ST: [At my mother's] men's hotel, there'd be arguing back and forth. I love the idea of arguments and debates. These were IWW [Wobblies] guys; the anti-union guys in the lobby called them IWW, meaning "I Won't Work." Of course, it meant Industrial Workers of the World.
And I loved those arguments. They were heated, full of four-letter words, but at the same time, there was something exciting. There was argument, debate -- and we hardly have that these days. We just sit there, paralyzed or catatonic, watching the TV.
The word "couch potato" is a TV-originated word, never heard that in radio days. People would listen. Radio was made for Franklin D. Roosevelt -- the Fireside Chat was made for him. He spoke not to millions -- that's the secret -- he spoke to one person.
JJ: Like Copland, Harburg and [Zero] Mostel, you had a brush with the House Un-American Activities Committee and McCarthyism. Your 1949 NBC-TV series, "Studs' Place," was thrown off the air.
ST: I was blacklisted, but I found out women's clubs were great. They'd pay me 50 bucks, 100 bucks, to talk about folk songs or whatever. This one Joe McCarthy guy, a legionnaire, threatened them for sponsoring a subversive: me. They all ignored him completely.
But one very elegant old woman was so furious at this guy that instead of paying me my agreed-upon $100 fee, she doubled the payment. I sent [the red-baiter] a $10 check as an agent's commission, which he never acknowledged.
JJ: During the 1950s, when you worked for gospel singer Mahalia Jackson's radio program, you refused to sign a loyalty oath a CBS executive presented.
ST: I don't believe in that stuff -- at that time, I was influenced by the American Friends Service Committee, the Quakers, who batted 1.000 on human rights, on everything. Mahalia told the executive: "If you fire Studs Terkel, you tell Mr. So-and-So to hire another Mahalia Jackson." Nothing happened. We did the whole 26 weeks.
The moral is to say "bugger off" to your public [or] private servant, to disagree with him -- no matter how big he is. That's how our country was founded.
JJ: Throughout the decades, you've been associated with progressive causes: The New Deal, unionization, anti-fascism, civil rights, anti-war, etc. What do you think about the Hurricane Katrina catastrophe?
ST: The fact is we were unprepared for this, [we had] no money for this, because it's going into our military endeavors. Our mal-adventure -- I love that -- to bring democracy to Iraq. What a joke. But now we're catching on. It was based upon a lie -- weapons of mass destruction.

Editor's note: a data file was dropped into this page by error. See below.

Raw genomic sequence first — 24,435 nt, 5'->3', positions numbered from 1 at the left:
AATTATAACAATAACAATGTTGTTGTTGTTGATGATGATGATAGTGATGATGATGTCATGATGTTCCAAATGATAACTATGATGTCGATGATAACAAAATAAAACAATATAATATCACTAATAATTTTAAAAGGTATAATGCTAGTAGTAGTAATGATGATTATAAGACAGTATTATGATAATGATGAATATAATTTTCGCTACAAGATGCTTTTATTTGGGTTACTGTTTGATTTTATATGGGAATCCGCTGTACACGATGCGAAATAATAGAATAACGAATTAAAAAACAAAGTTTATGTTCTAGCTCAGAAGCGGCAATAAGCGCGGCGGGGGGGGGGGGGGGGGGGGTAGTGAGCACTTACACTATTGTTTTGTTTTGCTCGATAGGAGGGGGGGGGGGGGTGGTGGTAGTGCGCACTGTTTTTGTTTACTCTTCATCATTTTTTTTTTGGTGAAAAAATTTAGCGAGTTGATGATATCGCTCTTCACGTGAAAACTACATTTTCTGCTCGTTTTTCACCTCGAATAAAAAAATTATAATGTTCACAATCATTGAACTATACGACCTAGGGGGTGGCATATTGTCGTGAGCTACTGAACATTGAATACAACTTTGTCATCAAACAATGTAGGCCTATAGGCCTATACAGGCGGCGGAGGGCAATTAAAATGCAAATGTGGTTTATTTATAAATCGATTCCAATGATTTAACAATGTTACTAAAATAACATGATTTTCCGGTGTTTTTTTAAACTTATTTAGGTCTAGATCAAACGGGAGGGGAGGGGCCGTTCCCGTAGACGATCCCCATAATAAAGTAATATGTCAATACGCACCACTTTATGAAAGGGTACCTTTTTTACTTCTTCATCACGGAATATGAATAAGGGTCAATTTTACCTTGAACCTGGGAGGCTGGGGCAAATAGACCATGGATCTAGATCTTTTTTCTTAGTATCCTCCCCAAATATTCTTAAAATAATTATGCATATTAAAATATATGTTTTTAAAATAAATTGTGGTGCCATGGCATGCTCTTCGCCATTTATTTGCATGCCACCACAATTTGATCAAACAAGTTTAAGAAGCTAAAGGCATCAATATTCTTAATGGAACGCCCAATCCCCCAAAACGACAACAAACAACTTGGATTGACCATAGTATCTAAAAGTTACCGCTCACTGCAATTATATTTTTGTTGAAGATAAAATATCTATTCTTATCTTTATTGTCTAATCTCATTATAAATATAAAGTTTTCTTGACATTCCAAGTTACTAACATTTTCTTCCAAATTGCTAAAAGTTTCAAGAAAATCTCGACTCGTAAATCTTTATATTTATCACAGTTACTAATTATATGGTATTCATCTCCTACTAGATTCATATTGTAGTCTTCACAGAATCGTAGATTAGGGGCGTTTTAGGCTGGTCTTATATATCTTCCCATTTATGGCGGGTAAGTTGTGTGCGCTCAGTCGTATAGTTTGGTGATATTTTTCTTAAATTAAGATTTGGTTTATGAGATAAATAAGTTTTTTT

The New Deal is being hacked to pieces by the current Republican administration; people's sense of history is being challenged. We're suffering from a national Alzheimer's disease.
JJ: What makes you tick?
ST: Curiosity, how do people think. What makes them do certain things. I want to find out what happened way back in the past; how it affects us in the present.
JJ: What is the art of the interview?
ST: My biggest asset is my vulnerability. The fact that I'm called "the poet of the tape recorder" is a joke. I'm very inept when it comes to mechanical things. I'm worse at tape-recording than a baby is. I can't drive a car. I'm just starting to use the electric typewriter, which is a tremendous advance to me.
The computer age is a mystery to me completely. Sometimes, a shoemaker, truck driver or waitress helps me out, because I may have pressed the wrong button, which I do on occasion.
That's how I lost Martha Graham, the great dancer; Michael Redgrave, the actor; and almost lost Bertrand Russell [when] I visited him during the Cuban Missile Crisis in 1962 at his cottage in north Wales. He asked to hear my interview with [Summerhill educator] A.S. Neill, and I almost recorded Russell's interview over Neill's.
JJ: Any other advice?
ST: Let the guy finish his sentence. You've got to listen more. Let there be pauses, silence and then more comes out. Let it ride.
Ed Rampell is the author of "Progressive Hollywood, a People's Film History of the United States" (The Disinformation Company, 2005).